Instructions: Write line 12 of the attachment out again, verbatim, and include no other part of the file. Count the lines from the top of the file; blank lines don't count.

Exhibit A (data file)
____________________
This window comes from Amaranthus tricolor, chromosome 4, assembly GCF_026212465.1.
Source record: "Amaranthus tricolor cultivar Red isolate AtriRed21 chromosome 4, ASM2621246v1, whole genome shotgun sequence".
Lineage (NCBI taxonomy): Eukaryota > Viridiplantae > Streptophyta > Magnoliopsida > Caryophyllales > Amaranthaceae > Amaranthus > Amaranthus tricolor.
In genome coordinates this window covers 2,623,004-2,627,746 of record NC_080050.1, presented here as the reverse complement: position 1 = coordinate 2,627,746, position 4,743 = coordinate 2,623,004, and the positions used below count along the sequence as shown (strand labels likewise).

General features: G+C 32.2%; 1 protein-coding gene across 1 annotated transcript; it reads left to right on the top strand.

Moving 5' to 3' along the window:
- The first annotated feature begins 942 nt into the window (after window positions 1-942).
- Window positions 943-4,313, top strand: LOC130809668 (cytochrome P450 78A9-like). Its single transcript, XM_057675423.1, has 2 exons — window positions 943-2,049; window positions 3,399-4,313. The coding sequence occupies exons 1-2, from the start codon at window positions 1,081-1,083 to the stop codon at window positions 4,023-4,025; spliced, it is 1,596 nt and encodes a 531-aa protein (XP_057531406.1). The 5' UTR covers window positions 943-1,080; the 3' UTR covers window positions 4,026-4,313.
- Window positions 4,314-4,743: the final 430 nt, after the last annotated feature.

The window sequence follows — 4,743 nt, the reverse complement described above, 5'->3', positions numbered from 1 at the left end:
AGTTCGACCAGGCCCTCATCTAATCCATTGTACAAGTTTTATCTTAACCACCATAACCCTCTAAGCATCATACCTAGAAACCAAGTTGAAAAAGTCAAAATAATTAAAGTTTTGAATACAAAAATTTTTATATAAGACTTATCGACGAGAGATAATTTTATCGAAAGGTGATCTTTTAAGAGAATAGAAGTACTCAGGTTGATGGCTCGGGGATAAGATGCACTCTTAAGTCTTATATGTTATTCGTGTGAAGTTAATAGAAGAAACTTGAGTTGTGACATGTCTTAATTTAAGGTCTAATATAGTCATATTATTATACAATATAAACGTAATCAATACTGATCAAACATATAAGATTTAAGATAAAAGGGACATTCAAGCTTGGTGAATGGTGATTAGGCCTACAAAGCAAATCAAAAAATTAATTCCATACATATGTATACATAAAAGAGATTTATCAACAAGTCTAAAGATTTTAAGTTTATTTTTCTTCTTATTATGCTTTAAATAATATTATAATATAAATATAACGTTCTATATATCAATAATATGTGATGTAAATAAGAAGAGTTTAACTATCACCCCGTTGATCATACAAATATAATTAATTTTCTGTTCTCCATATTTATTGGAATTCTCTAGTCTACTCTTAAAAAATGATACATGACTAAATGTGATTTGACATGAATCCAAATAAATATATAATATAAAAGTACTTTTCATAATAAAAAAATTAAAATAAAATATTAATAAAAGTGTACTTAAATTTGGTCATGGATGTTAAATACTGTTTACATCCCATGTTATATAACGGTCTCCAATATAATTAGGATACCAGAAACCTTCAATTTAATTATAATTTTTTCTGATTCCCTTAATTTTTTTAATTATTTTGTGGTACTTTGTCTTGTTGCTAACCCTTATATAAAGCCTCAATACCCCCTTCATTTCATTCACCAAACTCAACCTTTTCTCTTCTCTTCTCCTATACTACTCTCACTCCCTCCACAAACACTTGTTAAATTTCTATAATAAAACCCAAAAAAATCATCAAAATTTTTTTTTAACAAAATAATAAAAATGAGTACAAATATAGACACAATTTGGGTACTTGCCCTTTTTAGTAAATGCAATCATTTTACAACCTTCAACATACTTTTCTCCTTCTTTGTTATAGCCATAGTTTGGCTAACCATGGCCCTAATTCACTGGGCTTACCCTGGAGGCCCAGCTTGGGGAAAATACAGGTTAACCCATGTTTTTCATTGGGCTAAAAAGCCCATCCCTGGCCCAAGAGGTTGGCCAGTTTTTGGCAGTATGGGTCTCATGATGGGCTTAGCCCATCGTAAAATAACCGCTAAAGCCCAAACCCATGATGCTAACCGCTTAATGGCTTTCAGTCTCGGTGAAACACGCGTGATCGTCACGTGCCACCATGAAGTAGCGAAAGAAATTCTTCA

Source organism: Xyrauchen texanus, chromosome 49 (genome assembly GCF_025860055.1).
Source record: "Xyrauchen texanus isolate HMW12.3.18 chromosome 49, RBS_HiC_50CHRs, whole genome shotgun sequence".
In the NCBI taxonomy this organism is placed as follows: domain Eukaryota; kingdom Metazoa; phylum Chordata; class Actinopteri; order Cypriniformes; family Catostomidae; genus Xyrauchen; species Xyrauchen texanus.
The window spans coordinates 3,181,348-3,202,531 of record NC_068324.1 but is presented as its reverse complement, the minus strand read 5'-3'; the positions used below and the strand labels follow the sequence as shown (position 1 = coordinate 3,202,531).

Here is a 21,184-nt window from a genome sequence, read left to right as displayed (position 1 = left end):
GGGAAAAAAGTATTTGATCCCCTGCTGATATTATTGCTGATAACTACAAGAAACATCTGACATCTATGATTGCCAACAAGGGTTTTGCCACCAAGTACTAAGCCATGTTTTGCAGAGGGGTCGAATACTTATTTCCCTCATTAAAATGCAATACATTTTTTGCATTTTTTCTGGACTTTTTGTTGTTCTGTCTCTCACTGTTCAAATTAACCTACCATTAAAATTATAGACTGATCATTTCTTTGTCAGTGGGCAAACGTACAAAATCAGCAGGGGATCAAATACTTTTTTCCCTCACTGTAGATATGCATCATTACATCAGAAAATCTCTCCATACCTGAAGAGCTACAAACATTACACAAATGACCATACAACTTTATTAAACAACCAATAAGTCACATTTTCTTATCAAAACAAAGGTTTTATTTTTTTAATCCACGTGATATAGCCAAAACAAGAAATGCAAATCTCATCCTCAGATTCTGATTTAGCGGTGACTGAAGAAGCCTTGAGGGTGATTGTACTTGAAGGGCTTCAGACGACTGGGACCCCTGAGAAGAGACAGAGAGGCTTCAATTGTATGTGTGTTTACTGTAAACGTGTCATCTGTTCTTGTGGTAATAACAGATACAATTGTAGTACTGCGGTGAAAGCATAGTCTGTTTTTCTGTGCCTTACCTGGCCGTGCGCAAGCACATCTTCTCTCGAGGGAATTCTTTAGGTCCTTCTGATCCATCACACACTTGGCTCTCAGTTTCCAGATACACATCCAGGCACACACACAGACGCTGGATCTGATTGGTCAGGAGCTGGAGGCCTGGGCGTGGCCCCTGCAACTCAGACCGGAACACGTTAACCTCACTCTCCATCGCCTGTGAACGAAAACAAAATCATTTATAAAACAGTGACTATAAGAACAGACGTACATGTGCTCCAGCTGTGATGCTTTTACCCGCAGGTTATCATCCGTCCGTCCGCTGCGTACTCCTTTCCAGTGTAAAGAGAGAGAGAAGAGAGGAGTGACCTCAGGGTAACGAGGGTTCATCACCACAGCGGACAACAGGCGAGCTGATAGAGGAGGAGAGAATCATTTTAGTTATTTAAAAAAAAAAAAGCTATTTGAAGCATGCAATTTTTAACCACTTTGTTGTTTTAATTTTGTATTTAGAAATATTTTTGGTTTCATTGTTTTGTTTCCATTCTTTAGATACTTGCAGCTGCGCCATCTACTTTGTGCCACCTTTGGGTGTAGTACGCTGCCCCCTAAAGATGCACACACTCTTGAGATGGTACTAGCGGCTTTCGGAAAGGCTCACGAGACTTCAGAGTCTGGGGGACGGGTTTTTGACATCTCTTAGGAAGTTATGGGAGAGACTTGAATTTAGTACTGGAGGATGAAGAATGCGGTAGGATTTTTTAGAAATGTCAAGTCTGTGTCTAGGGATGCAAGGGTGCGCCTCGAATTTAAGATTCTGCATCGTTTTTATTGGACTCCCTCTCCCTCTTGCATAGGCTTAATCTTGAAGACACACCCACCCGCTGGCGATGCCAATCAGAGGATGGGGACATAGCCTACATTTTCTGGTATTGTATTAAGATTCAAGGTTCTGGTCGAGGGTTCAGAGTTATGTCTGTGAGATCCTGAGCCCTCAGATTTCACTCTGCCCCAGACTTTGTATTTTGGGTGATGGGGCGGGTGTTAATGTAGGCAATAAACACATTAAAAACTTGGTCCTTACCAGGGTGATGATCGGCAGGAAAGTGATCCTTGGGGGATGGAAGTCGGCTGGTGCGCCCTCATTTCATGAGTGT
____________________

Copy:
Source organism: Xyrauchen texanus, chromosome 49 (genome assembly GCF_025860055.1).